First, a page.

Despite companies' hamfisted, male-focused marketing efforts, women are the dominant users of a wide variety of new technologies.
If you're a man between the ages of 18 and 35, you used to be tech industry's most coveted prize. You were the one who decided what products failed and what products succeeded. That's why companies like Asus tweet ridiculous, sexist stuff. That's one reason why less than 10 percent of venture capital-backed companies have female founders and there is a massive gender gap in tech. The technology industry's focus on men is reflexive and all too intuitive to the men who run the companies. And it's built on a plain wrong reading of the reality of the market.
I hate to tell you/us, but we're not as important as we thought. The body of evidence amassed by Intel researcher Genevieve Bell indisputably shows that men's role in technology adoption continues to be overstated. Here's a summary she gave of her work in a "Big Ideas" talk last month at Australia's Radio National:
It turns out women are our new lead adopters. When you look at internet usage, it turns out women in Western countries use the internet 17 percent more every month than their male counterparts. Women are more likely to be using the mobile phones they own, they spend more time talking on them, they spend more time using location-based services. But they also spend more time sending text messages. Women are the fastest growing and largest users on Skype, and that's mostly younger women. Women are the fastest category and biggest users on every social networking site with the exception of LinkedIn. Women are the vast majority owners of all internet enabled devices--readers, healthcare devices, GPS--that whole bundle of technology is mostly owned by women.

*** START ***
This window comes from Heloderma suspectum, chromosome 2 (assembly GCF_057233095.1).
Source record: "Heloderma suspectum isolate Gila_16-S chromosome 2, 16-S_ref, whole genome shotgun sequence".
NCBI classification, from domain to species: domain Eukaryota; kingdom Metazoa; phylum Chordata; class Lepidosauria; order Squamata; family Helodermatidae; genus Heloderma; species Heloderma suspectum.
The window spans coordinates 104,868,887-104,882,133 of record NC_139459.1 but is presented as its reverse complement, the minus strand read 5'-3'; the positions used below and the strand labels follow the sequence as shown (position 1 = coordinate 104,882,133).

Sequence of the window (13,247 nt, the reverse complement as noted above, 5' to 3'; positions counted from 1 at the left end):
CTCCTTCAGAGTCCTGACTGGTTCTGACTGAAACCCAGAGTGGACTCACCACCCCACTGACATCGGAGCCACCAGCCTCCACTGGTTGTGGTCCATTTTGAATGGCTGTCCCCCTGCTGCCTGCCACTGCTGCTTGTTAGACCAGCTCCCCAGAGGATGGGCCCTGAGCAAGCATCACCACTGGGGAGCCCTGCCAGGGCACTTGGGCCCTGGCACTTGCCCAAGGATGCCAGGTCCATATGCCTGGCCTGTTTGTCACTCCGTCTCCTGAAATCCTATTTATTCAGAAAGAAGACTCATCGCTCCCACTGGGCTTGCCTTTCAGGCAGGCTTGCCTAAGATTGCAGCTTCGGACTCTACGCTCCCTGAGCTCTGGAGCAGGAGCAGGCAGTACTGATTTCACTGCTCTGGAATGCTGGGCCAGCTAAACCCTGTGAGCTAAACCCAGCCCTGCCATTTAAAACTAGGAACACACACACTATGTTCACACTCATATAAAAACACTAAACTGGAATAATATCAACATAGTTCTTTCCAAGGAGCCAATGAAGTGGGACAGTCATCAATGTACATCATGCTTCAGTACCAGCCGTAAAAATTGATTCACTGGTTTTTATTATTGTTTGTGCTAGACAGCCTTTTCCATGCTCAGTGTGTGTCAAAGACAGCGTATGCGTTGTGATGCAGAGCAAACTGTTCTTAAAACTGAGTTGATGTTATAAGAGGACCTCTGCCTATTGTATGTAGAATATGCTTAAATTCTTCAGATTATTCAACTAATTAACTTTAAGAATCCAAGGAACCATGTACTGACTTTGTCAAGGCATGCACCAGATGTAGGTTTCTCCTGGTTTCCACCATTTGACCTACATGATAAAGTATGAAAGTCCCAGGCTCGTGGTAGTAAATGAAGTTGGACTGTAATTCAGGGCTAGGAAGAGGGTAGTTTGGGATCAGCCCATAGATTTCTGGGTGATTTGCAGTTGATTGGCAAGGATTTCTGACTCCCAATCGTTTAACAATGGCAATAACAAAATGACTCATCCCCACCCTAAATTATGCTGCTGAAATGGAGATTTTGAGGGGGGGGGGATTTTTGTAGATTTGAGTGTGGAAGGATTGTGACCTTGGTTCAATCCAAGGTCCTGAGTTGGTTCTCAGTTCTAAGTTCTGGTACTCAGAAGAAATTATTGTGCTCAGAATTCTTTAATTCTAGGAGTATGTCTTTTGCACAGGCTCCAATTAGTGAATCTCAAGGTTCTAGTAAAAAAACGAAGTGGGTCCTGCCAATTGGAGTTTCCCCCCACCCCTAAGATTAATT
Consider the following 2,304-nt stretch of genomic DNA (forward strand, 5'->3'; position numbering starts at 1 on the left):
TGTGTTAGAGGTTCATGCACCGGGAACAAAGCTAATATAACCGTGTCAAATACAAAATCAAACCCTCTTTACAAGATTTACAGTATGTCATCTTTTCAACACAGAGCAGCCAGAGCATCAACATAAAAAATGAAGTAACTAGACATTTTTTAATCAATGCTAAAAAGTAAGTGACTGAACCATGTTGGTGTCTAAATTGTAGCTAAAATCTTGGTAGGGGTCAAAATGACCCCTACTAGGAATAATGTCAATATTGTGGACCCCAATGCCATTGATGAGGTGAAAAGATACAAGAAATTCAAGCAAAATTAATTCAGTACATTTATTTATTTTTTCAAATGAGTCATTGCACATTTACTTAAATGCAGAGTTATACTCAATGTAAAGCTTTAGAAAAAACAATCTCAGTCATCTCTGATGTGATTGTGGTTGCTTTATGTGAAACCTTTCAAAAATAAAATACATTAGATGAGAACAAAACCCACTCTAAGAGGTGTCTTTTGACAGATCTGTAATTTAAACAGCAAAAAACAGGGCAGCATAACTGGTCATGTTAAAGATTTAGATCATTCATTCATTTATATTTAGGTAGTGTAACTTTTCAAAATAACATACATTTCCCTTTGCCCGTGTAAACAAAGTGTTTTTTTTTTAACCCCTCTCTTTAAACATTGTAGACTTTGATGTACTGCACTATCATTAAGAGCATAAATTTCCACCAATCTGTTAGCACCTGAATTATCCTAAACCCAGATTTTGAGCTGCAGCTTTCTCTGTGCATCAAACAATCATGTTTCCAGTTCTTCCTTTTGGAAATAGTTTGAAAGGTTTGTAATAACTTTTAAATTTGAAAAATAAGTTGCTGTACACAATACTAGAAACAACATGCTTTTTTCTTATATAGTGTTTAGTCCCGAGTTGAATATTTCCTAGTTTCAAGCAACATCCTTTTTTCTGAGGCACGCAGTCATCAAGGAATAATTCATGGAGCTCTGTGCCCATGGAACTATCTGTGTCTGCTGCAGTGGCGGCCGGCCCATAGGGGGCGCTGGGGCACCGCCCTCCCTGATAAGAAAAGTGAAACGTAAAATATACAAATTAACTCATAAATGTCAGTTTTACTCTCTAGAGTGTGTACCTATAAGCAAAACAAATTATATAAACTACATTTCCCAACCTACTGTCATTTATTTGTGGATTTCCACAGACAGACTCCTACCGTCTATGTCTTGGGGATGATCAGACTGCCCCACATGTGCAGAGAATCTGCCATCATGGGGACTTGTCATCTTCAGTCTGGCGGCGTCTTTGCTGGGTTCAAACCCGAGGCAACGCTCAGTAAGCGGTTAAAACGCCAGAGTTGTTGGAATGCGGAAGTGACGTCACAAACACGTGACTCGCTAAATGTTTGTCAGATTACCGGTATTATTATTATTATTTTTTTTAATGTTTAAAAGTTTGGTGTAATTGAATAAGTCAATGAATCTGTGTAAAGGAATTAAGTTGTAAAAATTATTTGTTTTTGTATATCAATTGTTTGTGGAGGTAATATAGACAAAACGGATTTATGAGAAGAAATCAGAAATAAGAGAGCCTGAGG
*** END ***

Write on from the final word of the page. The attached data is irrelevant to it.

Sit with this for a minute. Let me break out the categories where women are leading tech adoption:
- Internet usage
- Mobile phone voice usage
- Mobile phone location-based services
- Text messaging
- Every social networking site aside from LinkedIn
- All Internet-enabled devices
- Health-care devices
Also, because women still are the primary caretakers of children in many places, guess who controls which gadgets the young male and female members of the family get to purchase or even use? More from Bell:
Furthermore, most consumers don't own devices just by themselves, those devices exist within social networks. Consumers share devices in families, so that a mobile phone is owned by multiple people, a laptop is used by multiple people, an email account is used by multiple people.
All this to say: there are clear business reasons for technology companies to focus their efforts on women. But few do. In fact, I'd contend that women are using these technologies despite the advertising and ethos of many tech and Internet companies.